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Documents Needed to Purchase a Property in Portugal

Whether you plan to move to Portugal permanently or just purchase a holiday home, there is a process that must be taken seriously. Of course, the picture includes paperwork.

As in all countries all over the globe, buying a real estate property in Portugal necessitates a number of documents. These papers mainly serve to identify the property and confirm the legitimacy of the owner and the buyer.

the following is a list of documents you must submit to authorities when you purchase a property in Portugal:
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1. Land Registry Certificate
What Do You Know About Properties

The land registry provides information that tells you about a certain building’s composition, the legitimacy of the person who wants to sell the property, and the encumbrances that may affect it, such as collateral, mortgages, etc. Below are the different ways a land registry certificate (hard copy or digital) can may be requested:

> Personally at any land registry office

This is where you will find complete descriptions of properties. A permanent land record certificate and simplified land information may be obtained from this office.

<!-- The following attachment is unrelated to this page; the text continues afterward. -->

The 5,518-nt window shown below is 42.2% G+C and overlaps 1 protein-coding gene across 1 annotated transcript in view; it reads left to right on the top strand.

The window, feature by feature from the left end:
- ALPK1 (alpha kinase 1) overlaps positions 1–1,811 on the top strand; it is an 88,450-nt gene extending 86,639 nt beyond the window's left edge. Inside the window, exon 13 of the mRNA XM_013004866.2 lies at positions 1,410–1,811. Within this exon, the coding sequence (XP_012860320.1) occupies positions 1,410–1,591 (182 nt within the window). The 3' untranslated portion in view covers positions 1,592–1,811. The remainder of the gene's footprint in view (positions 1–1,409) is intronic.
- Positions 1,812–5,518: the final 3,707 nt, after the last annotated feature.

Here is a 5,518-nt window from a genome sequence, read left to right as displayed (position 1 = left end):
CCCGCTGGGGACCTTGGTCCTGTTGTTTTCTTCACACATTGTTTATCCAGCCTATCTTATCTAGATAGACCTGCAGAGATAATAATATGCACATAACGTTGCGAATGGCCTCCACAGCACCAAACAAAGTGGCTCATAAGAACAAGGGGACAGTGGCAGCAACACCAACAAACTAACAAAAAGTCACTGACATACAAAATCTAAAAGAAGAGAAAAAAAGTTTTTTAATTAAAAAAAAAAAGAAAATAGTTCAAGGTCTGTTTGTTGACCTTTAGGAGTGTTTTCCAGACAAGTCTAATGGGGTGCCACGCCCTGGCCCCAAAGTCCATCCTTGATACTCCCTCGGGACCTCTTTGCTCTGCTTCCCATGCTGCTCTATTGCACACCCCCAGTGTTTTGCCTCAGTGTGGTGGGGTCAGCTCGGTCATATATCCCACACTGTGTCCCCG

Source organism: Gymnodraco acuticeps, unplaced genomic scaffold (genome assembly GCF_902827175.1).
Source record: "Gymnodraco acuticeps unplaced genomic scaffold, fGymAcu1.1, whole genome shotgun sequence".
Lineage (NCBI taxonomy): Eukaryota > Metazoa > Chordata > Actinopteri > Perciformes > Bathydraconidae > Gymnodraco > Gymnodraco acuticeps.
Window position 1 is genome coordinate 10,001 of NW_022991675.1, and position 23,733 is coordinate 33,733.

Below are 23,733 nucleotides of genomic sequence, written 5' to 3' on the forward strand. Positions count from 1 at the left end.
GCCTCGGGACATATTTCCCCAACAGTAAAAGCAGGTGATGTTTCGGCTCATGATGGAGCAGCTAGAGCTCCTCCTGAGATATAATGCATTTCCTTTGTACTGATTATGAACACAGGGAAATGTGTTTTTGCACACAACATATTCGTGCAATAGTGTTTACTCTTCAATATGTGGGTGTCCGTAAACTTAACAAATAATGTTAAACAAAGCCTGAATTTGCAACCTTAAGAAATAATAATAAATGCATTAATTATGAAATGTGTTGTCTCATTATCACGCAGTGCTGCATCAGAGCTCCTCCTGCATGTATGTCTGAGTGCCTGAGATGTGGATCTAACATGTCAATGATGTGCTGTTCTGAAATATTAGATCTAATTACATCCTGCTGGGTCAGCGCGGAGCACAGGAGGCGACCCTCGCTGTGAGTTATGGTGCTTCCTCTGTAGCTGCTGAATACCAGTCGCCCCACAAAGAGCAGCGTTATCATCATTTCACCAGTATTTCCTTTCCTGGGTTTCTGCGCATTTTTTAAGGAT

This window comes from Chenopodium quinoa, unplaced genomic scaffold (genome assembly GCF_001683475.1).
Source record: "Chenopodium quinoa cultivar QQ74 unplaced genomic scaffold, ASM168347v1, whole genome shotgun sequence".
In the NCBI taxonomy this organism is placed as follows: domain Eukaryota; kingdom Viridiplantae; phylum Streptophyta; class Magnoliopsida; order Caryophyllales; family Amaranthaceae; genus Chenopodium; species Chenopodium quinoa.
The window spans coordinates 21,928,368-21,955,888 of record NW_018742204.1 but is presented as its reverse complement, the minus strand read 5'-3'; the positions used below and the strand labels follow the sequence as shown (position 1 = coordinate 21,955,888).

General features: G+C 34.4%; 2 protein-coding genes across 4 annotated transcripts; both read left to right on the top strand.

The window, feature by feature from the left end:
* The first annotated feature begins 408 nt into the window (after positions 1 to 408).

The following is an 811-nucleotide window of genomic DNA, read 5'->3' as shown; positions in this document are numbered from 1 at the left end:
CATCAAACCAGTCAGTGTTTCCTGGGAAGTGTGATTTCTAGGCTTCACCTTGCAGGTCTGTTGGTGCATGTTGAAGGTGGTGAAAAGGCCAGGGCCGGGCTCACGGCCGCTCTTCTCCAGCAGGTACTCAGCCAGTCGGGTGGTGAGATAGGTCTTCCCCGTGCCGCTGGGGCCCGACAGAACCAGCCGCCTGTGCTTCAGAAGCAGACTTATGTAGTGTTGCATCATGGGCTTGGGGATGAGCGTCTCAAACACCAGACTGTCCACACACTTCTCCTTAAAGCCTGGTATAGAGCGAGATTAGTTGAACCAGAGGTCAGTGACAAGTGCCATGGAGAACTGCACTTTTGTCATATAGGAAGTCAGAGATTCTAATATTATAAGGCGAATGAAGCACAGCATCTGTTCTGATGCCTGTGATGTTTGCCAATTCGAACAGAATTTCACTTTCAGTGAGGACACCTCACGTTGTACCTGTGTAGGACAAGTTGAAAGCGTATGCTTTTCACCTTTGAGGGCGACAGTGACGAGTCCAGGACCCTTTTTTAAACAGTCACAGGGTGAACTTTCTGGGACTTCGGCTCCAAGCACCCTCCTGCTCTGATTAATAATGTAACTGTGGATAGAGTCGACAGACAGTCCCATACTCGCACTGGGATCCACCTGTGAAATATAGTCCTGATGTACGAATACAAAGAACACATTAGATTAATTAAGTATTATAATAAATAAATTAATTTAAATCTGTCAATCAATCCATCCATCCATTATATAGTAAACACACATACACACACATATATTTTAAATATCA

2. Title Certificate

This document is available at any tax office. It has information regarding the property’s tax situation and can identify the entity that must meet fiscal obligations in relation to the property. Title certifications can be obtained by property owners from the tax authority website. For 12 months, a title search of an article in the land registry may be requested instead of a title certificate.

3. Usage License

The Usage License certifies the intended use of the property, and that it is suitable for the same. Providing this license is the City Council of the district where the property being sold is located. Proof of the license request may be submitted, however, together with the purchase agreement if the license is still being processed.

4. Housing Technical Datasheet

The Housing Technical Datasheet contains the essential technical and functional characteristics of a certain property. Again, the City Council of the district where the property is found, provides this document.

5. Energy Certificate

Together with the purchase agreement, this certificate must be submitted by the owner of the property.

6. Evidence of Payment of Prior Municipal Tax on Property Transactions Payment Involving Weighty Consideration

7. Photocopied Ids and Taxpayer Cards of Both Buyer and Seller

8. Power of Attorney (for any party who is represented by a proxy)

Sometimes, the so-called legal pre-emption right applies to the property being sold, as exercised by the City Council or by the Directorate General of Cultural Heritage, when such property is classified, pending classification or located in a protected zone.

In this scenario, it is important that proof is provided that the City Council or the Directorate General of Cultural Heritage has put aside their legal pre-emption right.